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Massey Mine Boss Pleads Guilty As Feds Target Execs

Thursday's guilty plea and plea agreement from the former superintendent of the Upper Big Branch coal mine in West Virginia is a key step in the effort to seek criminal charges further up the corporate ladder at Massey Energy, according to court documents and the U.S. Attorney for the southern district of West Virginia.

"I'm pleased that Mr. May is cooperating with our investigation," said U.S. Attorney Booth Goodwin in a written statement. "We hope he can give us a better picture of what was going on at this company."

But Gary May, 43, did not admit to any acts that are directly related to the massive explosion that took 29 lives on April 5, 2010. Instead, his crimes involve other sections of the Upper Big Branch mine, which May supervised as one of at least two superintendents at the sprawling underground complex.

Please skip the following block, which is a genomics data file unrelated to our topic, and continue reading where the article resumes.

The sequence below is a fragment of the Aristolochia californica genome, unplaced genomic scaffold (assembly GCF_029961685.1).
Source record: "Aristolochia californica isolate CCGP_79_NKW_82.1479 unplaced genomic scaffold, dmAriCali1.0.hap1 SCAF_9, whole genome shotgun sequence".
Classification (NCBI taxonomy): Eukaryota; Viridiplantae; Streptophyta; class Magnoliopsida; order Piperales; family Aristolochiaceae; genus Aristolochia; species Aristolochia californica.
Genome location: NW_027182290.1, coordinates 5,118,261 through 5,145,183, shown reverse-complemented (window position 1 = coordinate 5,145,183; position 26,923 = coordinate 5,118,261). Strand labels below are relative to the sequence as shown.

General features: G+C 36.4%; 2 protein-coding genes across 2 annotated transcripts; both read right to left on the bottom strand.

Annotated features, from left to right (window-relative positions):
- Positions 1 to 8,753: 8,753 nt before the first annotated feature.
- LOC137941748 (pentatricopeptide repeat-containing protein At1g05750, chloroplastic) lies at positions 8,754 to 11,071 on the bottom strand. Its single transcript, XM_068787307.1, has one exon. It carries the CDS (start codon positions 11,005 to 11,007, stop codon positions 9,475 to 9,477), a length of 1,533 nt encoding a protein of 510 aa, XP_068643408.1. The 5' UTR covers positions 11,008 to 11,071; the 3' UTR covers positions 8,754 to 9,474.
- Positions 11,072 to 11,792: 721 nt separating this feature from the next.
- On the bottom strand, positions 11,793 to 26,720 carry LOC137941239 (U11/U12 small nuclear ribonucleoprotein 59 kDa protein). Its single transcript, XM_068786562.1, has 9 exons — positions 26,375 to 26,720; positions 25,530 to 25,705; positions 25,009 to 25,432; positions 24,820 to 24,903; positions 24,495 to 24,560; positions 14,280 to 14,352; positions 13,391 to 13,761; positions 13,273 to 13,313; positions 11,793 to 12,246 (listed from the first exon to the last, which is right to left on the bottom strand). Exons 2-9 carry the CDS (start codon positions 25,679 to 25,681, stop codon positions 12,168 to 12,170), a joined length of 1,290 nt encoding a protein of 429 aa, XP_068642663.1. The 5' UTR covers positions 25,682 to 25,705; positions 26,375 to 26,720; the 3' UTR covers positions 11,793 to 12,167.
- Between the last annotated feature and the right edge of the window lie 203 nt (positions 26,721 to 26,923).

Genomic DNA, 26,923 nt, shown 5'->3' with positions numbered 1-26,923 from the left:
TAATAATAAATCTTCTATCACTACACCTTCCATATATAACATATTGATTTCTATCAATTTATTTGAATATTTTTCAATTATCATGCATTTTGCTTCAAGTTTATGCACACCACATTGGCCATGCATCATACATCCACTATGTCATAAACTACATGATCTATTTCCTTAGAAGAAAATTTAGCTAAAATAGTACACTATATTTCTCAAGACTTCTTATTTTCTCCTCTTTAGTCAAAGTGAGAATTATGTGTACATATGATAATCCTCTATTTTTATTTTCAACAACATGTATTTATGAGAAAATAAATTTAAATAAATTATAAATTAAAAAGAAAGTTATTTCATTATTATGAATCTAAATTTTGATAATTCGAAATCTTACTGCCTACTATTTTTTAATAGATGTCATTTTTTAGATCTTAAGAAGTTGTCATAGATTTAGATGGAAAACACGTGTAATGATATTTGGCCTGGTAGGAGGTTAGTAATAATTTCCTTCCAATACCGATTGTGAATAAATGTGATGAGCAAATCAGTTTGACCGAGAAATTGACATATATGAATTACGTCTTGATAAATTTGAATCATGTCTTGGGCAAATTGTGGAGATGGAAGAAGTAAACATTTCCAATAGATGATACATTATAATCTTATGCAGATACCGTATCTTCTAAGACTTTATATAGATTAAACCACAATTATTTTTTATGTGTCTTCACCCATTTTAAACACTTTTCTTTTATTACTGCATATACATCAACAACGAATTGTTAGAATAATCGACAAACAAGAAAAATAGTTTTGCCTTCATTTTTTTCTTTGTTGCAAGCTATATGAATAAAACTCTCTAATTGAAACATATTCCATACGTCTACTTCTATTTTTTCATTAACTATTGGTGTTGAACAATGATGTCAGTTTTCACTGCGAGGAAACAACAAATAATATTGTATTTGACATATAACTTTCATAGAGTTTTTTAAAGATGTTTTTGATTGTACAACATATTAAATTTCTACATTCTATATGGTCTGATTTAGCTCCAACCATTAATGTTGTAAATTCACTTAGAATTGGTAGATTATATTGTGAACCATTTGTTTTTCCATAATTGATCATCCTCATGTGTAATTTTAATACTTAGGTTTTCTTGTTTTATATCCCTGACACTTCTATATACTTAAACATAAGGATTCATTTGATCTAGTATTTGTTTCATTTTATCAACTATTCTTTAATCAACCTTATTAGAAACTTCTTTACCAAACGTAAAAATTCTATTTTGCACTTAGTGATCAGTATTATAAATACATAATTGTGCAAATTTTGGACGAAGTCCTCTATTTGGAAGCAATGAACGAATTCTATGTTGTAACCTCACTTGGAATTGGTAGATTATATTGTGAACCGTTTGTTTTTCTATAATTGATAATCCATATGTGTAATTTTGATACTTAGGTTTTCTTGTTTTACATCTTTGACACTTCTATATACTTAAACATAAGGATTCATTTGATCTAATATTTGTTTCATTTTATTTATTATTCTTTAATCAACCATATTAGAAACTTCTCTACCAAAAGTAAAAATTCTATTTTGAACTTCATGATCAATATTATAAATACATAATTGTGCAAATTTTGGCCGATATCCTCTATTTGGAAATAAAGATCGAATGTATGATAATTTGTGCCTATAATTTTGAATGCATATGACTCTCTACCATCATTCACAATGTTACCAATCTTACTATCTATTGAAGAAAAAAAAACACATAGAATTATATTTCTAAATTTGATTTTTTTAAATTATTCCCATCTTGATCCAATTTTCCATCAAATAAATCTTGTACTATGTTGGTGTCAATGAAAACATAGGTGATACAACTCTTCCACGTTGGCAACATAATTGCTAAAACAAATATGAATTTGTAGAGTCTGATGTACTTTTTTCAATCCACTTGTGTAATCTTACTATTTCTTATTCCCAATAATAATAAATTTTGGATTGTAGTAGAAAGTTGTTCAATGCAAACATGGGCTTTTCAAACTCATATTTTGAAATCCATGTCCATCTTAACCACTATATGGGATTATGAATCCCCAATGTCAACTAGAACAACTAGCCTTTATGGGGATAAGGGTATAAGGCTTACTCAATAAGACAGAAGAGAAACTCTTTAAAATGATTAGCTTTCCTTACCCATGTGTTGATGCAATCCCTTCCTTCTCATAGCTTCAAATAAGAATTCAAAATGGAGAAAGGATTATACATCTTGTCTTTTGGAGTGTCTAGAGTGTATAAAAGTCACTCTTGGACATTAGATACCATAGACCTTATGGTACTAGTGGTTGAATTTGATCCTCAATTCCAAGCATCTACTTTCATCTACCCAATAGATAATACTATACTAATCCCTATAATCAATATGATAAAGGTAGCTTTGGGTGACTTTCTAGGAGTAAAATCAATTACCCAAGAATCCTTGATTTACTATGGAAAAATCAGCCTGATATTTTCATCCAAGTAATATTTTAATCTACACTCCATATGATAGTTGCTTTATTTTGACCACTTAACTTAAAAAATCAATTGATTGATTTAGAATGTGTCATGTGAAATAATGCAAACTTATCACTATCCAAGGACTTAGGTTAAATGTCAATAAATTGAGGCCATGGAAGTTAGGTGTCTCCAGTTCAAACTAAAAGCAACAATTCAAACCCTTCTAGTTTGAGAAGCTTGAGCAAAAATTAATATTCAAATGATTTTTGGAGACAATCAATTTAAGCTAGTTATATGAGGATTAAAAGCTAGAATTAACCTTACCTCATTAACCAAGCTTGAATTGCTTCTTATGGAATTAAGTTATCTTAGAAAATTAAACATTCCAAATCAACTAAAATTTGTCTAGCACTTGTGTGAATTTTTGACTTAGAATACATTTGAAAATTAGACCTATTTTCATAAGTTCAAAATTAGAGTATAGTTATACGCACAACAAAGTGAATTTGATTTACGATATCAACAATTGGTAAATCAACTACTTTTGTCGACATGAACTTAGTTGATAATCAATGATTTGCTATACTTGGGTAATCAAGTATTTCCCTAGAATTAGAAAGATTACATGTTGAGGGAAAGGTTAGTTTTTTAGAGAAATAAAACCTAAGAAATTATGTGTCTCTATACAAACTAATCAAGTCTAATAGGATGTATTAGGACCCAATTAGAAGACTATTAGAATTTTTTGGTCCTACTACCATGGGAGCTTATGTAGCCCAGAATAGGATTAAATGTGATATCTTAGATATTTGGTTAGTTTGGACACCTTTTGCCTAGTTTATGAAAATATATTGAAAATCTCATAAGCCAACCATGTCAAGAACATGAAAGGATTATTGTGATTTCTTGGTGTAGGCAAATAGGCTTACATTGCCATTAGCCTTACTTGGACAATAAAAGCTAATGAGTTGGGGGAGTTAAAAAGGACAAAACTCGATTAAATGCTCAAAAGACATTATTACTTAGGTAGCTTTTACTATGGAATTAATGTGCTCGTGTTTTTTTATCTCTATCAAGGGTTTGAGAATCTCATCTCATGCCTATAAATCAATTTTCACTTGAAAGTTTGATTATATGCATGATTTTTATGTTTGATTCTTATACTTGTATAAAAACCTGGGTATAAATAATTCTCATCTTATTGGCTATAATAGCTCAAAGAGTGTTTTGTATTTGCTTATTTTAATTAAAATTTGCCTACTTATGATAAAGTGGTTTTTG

Still, May admits to a conspiracy at the mine "with others known and unknown" which deceived federal mine safety inspectors, put coal miners in danger and thwarted mine safety law to prevent interruptions in coal production, according to the plea agreement.

And most of the incidents cited as part of the conspiracy mirror the deception, safety violations and shortcuts that existed in and around the longwall mining section that was the source of the disastrous explosion.

For example: